Pinning the pattern is essential for ironing on a repeat embroidery design! If you eyeball it without pinning it, and you apply the iron, you risk not getting a transfer and having to re-apply the iron-on, which is virtually impossible.
Whenever I’m ironing anything for embroidery, I always use an old pillow case underneath the piece. The instructions recommend putting something over your ironing board cover, anyway, in case the ink bleeds through.
So I applied the iron to the back side of the pattern for about 10 seconds, as prescribed in the instructions in the iron-on transfer book. When you do this, it’s important to place the iron directly on the transfer, apply firm pressure, and don’t move the iron back and forth.
And this is what I got for the first transfer:
The picture is partly blurry (out of focus), but so is the design on the fabric. The ink, especially with the first transfer, seemed to fuzz out a bit – not actually bleed in an irreparable way, but just “spread” in a kind of fuzzy way. This may very well be the quality of the transfer. I did not notice anything like this on the monogram.
Anyway, after you’ve held the iron on for the prescribed amount of time, unpin one corner of your design and check the transfer. You want to make certain it transfers! And if you take the pattern off, and only part of the design transferred, you’re pretty much sunk, as it’s really hard – if not impossible – to place the design in the exact same spot. And if you don’t, you end up with duplicate lines (like double vision!).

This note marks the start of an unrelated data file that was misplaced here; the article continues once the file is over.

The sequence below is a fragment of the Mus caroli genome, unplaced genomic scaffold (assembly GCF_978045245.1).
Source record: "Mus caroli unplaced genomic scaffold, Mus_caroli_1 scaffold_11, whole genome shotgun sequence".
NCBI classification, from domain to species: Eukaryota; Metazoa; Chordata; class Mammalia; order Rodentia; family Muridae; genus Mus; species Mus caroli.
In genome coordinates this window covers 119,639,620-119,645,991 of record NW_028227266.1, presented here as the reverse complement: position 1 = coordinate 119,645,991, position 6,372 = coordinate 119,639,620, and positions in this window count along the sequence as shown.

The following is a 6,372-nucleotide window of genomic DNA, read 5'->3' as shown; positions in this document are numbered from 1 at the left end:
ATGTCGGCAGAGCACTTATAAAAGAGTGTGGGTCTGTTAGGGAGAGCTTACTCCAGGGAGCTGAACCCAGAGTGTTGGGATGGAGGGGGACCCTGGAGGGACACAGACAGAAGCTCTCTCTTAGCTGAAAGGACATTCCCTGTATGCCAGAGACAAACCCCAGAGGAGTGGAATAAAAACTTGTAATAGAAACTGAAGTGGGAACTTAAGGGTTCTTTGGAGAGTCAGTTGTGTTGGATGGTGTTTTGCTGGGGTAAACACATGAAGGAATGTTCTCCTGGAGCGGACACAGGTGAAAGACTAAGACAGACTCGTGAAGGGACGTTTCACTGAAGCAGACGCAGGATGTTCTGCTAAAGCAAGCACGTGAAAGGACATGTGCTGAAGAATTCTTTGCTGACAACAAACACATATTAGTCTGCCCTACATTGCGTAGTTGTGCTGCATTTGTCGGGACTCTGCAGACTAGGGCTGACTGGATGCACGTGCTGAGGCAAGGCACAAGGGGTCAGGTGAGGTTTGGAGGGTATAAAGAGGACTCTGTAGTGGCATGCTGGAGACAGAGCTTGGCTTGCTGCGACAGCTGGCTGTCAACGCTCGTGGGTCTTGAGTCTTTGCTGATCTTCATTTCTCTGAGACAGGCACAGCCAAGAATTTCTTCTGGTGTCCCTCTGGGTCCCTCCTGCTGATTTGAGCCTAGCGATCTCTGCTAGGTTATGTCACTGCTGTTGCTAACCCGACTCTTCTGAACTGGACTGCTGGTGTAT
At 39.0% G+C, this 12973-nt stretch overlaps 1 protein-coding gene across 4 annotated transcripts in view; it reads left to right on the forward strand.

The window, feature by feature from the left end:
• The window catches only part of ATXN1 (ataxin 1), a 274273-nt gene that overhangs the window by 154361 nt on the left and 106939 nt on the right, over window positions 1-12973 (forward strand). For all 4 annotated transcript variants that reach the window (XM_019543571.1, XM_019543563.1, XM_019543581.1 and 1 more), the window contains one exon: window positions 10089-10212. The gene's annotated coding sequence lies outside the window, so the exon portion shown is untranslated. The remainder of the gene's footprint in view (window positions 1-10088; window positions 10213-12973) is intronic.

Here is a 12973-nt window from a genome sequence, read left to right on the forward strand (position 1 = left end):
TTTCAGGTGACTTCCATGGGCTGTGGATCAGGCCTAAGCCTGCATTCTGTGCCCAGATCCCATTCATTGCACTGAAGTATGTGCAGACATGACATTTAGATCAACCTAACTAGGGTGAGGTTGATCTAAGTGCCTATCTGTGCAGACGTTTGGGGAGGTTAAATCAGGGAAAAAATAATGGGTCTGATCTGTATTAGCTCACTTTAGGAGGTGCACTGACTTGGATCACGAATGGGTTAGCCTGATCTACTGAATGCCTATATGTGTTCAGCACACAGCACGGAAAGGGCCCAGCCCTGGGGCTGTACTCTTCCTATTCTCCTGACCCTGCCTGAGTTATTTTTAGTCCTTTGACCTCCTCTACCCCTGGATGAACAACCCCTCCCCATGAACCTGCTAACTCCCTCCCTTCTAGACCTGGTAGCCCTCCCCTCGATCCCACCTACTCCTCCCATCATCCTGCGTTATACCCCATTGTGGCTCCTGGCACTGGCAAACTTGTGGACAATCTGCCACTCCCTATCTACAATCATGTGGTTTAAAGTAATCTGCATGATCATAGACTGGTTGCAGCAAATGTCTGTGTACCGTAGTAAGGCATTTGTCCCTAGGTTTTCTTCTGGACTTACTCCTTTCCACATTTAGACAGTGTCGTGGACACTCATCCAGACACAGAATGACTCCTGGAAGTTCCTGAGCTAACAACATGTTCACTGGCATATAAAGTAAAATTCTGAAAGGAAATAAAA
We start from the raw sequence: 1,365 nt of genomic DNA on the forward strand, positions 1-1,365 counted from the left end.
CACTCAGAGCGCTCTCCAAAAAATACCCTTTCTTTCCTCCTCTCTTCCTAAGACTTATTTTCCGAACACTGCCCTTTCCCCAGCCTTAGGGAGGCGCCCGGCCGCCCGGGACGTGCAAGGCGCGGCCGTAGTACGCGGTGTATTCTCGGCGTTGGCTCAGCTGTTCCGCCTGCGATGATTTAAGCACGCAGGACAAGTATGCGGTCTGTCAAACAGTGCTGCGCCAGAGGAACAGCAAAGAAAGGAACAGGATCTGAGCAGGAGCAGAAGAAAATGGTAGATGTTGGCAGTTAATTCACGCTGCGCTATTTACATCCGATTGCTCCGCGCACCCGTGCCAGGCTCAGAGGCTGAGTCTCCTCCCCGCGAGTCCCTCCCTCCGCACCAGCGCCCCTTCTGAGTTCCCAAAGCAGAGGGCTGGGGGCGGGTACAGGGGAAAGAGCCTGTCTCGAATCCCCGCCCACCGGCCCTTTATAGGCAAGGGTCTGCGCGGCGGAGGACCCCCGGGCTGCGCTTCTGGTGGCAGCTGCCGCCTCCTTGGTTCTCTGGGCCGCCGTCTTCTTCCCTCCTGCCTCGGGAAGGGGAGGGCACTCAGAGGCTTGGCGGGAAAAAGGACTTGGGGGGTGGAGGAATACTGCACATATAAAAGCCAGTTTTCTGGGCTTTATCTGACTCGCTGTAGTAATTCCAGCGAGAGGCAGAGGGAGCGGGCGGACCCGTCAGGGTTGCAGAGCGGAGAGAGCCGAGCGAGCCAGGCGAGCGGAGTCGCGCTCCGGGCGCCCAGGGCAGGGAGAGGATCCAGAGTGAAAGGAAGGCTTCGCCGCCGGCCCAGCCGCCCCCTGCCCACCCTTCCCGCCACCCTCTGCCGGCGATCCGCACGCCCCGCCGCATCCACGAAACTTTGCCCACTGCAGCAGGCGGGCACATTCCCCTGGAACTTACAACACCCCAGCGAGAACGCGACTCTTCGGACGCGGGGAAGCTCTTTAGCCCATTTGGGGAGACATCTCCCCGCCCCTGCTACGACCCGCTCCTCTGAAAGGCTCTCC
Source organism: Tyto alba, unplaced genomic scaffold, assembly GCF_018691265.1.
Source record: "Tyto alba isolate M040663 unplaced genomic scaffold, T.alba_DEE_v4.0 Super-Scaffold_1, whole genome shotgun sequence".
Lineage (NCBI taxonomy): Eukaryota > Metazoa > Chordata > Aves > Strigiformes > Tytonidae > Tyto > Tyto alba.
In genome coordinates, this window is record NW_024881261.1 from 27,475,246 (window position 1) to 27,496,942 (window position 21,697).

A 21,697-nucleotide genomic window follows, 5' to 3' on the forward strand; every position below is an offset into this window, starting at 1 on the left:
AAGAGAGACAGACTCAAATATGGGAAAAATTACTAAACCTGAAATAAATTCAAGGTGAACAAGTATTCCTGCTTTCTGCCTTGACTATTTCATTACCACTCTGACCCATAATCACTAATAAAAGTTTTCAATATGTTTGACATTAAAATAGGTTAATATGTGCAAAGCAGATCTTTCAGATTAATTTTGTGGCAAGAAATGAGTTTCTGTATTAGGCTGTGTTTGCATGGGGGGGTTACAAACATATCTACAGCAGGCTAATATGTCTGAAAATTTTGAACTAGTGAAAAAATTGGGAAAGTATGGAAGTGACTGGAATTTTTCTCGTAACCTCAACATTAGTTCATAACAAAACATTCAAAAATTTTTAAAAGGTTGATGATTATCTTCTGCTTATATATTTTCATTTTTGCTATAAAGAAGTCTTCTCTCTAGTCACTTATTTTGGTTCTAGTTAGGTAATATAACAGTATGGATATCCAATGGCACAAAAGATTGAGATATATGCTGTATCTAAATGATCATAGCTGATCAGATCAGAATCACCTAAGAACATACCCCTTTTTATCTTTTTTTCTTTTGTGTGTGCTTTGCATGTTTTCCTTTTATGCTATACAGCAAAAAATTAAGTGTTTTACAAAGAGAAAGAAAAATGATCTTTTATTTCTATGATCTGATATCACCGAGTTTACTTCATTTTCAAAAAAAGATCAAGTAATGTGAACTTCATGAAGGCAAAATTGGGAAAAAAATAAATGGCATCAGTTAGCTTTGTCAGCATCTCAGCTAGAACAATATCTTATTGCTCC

Now it’s time to line up the next repeat. By the way, I suggest using pins with a steel head or a glass head, because it is likely the iron will have to rest on the pins.
With the second application of the transfer, you will need to hold the iron on a bit longer.
You can see that the transfer is not nearly as dark the second time. But I prefer it like this! It’s visible enough to embroider over, but not dark enough (and the lines aren’t wide enough) to worry about not being able to cover it up.
Still, part of the repeat didn’t transfer, so I applied the iron for a few more seconds – and I ended up with a sort-of dark pattern in some areas.
Now there’s the question of the “balance” of the design. I wanted the whole line to begin and end with the same figure, the 8-spoke little design. So I cut my transfer, and isolated that one figure. I measured the distance from the center of the flower to the center of the spoke design, and lined up the isolated piece.
And I ironed it and checked it – very pale on the third application, but that’s ok! I like it that way. So I left it.
In some of the books I was using, they suggest placing aluminum foil under your fabric before ironing on a used transfer, to increase the strength of the pattern. I don’t know if this technique works – I should try it! – and I don’t know if it’s applicable to just a certain type of iron-on pattern. If anyone’s tried that, I’d love to hear about how it works!
So that’s the extra motif…
And that’s the center of the towel. You can definitely see the difference between the first transfer and the second!
The whole process was somewhat time consuming, but not that bad, actually. If I were doing a stack of towels, I’d do each step at the same time on all the towels, then move on to the next step. That might speed the process up!
If you have any input or advice on ironing on a pattern, or a repeat, do share!